“A job. They asked for me, but I’m too busy right now and I thought you could take care of it.”
“You know how I feel about – “
“Please? It shouldn’t take long. If you get it done, I’ll split the pay with you.”
She smirked again. “Look inside.”
I opened the envelope and dumped its contents out onto my desk. At first it just looked like a folded note: I picked it up, and then froze as several slips of green tumbled out.
I need you to get the English 203 final cancelled, the note read. I’ll pay you. Here’s half up front.
I checked the money. Seventy-five bucks altogether. More than I’d ever held in my life.
“When do you need this done?”
“By Thursday evening.”
“Tell your friend not to worry.”
By the time the sun came up, I was handing Hannah a flash drive. “It’s a virus,” I said. “Tell them to stick it in an attachment and e-mail it to the teacher. If it works right, it’ll freeze up the whole system and let it go after two days. That should be enough time, right?”
The next afternoon, someone knocked on our door and had gone by the time we opened it. All we found was an envelope sitting on the floor. Hannah scooped it up, glanced inside and then tossed it to me. “Your cut.”
I looked. “The whole thing?”
“You did all the work on it, didn’t you?”
It was pretty clear how things were going to go for us after that. People would slip us notes during the day, and each night we’d answer their prayers as best as we could. Find my boyfriend’s texts. Get these nudes off my ex’s laptop. Hook me up to this hot chick’s webcam. That kind of stuff was the usual, but the school stuff was what really paid well. One time a girl had me look up some old high school assignments she could reuse. Another time I spent a whole week getting slides and lecture notes from a teacher’s computer. And every time, Hannah kept pushing me to go bigger with the next job.
I was a junior when it happened, a few weeks away from wrapping up the fall semester. I’d taken to walking around the student union in the afternoons listening in on conversations that might turn into jobs. The freshmen in geometry class had found a table in the corner to study at – you could almost breathe in the desperation. I grinned and began to stroll towards them, already running through my sales pitch in my head.
“Still trying to cram, huh?” I said, throwing my backpack down in the middle of the kids’ table. They jumped, giving me freaked-out looks as I pulled up a chair and sat down with them. “That never works, you know. Just a heads up.”
“What else are we supposed to do?” one of them asked.
“You’d be surprised, actually,” I answered. “It’d be way easier if you had the test in your hands, for example.”
I’d taken a bunch of files from their teacher before – Hannah and I got a math job at least three times a week. “Now this is a little more risky than what I do most of the time,” I told the freshmen, “so I’ll have to bump up my rates a bit. Three hundred dollars for each copy I print. If you tell a friend, you get twenty off.”
Getting the final went off without a hitch, and I was up all night sending it out. A knock on my door, a yellow folder slid underneath from my side and an envelope slid over from theirs. I made over a thousand bucks that night, and another six hundred the next day. Hannah and I didn’t go to our classes that morning. We just lay on the bed and laughed, and drank, and…
…and then campus security showed up.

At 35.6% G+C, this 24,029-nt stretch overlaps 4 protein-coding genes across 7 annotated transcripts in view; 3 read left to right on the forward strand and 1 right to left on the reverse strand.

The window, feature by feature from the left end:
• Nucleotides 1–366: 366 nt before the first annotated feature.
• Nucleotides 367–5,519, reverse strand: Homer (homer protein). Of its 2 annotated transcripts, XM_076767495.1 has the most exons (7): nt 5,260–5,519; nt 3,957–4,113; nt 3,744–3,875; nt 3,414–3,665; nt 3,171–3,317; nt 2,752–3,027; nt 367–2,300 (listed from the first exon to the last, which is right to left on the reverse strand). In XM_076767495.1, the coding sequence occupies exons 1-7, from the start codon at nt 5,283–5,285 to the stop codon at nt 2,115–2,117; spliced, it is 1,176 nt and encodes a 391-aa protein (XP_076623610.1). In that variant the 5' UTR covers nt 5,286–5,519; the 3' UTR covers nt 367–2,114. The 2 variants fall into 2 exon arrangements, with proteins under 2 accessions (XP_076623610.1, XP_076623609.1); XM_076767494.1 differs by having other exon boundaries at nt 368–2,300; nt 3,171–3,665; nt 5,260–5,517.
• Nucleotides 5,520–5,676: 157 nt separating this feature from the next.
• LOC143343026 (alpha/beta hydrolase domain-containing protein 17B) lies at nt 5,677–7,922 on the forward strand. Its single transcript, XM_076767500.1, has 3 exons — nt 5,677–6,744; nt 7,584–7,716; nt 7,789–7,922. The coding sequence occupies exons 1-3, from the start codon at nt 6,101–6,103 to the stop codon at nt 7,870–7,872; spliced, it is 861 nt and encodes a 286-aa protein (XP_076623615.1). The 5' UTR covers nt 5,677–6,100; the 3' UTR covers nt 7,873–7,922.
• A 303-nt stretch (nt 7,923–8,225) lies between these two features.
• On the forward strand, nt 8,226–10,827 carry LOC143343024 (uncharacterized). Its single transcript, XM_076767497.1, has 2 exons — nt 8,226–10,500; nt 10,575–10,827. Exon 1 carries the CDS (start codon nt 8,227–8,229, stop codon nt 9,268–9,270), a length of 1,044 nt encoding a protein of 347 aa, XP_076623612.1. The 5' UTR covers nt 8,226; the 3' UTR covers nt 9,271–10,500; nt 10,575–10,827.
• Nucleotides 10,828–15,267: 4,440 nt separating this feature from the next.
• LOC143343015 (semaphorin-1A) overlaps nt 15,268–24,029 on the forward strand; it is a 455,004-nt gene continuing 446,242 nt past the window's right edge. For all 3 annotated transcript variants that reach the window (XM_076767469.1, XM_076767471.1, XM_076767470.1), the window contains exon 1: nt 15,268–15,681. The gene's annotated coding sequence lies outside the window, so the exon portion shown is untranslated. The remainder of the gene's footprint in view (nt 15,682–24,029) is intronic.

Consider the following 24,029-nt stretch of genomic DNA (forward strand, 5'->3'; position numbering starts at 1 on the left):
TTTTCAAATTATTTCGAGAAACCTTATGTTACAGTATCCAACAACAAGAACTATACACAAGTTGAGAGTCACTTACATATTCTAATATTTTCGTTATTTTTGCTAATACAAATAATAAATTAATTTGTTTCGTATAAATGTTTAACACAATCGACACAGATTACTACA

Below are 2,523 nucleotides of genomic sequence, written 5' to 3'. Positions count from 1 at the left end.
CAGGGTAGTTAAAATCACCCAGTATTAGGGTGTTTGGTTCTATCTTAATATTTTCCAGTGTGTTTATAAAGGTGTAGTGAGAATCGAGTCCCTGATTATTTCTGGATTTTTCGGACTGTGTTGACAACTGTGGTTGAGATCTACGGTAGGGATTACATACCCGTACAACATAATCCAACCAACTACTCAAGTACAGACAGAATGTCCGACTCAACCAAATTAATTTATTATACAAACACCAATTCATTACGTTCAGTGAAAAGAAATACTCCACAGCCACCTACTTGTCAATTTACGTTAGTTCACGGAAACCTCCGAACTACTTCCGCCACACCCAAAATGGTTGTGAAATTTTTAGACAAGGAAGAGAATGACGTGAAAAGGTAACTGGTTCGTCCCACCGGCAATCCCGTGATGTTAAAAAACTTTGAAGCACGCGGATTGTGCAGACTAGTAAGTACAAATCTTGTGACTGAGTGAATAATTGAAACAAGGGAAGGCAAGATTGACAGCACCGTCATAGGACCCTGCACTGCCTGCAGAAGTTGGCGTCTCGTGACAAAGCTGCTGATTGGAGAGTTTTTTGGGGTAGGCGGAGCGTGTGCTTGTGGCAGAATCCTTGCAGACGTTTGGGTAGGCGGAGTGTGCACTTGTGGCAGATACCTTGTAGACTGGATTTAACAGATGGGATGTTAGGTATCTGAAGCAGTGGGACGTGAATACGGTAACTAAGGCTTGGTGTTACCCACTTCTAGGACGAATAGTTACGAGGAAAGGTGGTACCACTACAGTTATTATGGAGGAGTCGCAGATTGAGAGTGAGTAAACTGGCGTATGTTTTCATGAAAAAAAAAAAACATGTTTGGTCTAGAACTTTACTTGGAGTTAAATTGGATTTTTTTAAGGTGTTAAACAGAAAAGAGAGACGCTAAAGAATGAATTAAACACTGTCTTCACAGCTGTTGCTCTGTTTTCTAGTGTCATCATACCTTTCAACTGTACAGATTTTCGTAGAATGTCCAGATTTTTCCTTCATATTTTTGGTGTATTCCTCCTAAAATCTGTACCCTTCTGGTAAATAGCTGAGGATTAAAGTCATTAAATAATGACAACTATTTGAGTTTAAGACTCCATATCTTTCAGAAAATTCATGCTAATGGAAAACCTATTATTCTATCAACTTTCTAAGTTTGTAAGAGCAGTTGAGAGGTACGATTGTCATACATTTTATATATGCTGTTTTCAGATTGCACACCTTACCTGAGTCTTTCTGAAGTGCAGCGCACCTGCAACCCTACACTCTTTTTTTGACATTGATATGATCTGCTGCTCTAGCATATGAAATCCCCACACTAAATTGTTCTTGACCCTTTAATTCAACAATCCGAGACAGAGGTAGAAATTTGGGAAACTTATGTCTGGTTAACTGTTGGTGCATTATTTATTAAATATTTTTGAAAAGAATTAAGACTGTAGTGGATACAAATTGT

I don’t know what caused it. Maybe word got around a little too much, or maybe one of the freshmen was a snitch. All I know is that somehow, one of those tests I printed out ended up right on the dean’s desk.
Neither of us made it to the end of the semester – there was plenty of evidence, and plenty of jealous types all too happy to testify against us. We packed our things and left, not sure where we were even headed. My parents wouldn’t even let me in the house when I got back. They’d heard the news before I could tell them, and they’d gotten a head start on throwing my stuff and every picture of me in a front yard bonfire.
Hannah’s solution to the whole thing was her usual one: money and that goddamn smirk. She was able to scrape enough together to rent a shabby apartment for a few months and told me I was going to join her.
“Why should I ever talk to you again?” I snapped. “You got me into this!”
“You could have said no when I asked you for help with the jobs,” she answered, only glancing up from her phone for a second. “Besides, you wouldn’t want to be stuck back there with a dumbass art degree, would you?”
“At least I had a future back then.”
“And you think you don’t now? Did you even look at all the money you made selling that final? That shit was awesome!”
I paused, still not used to hearing that word being used to refer to me. “You think so?”
“Hell yeah! You’ve got a gift, babe. More importantly, you’ve got a service. People will blow their life savings on a good service. Work with it.”
She knew she had me after that. Once we were set up in the apartment, she bought me the best computer we could find and set me up on the deep web forum she spent all her time on. “Don’t sweat it,” she told me when I looked at her with the old reluctance. “You just pick out a username and make a post about what you do.”
“And then what?”
“Then you’ve just got to wait. These guys’ll have work for you soon enough.”
That was four years, several security breaches and a couple hundred felonies ago. Tonight’s supposed to be the biggest night of our lives, the most dangerous. When I think about it, though, it’s not that different from the first time. The world still has its eyes on what it believes is worth watching, and no one has even a moment’s glance for little old us. Their loss.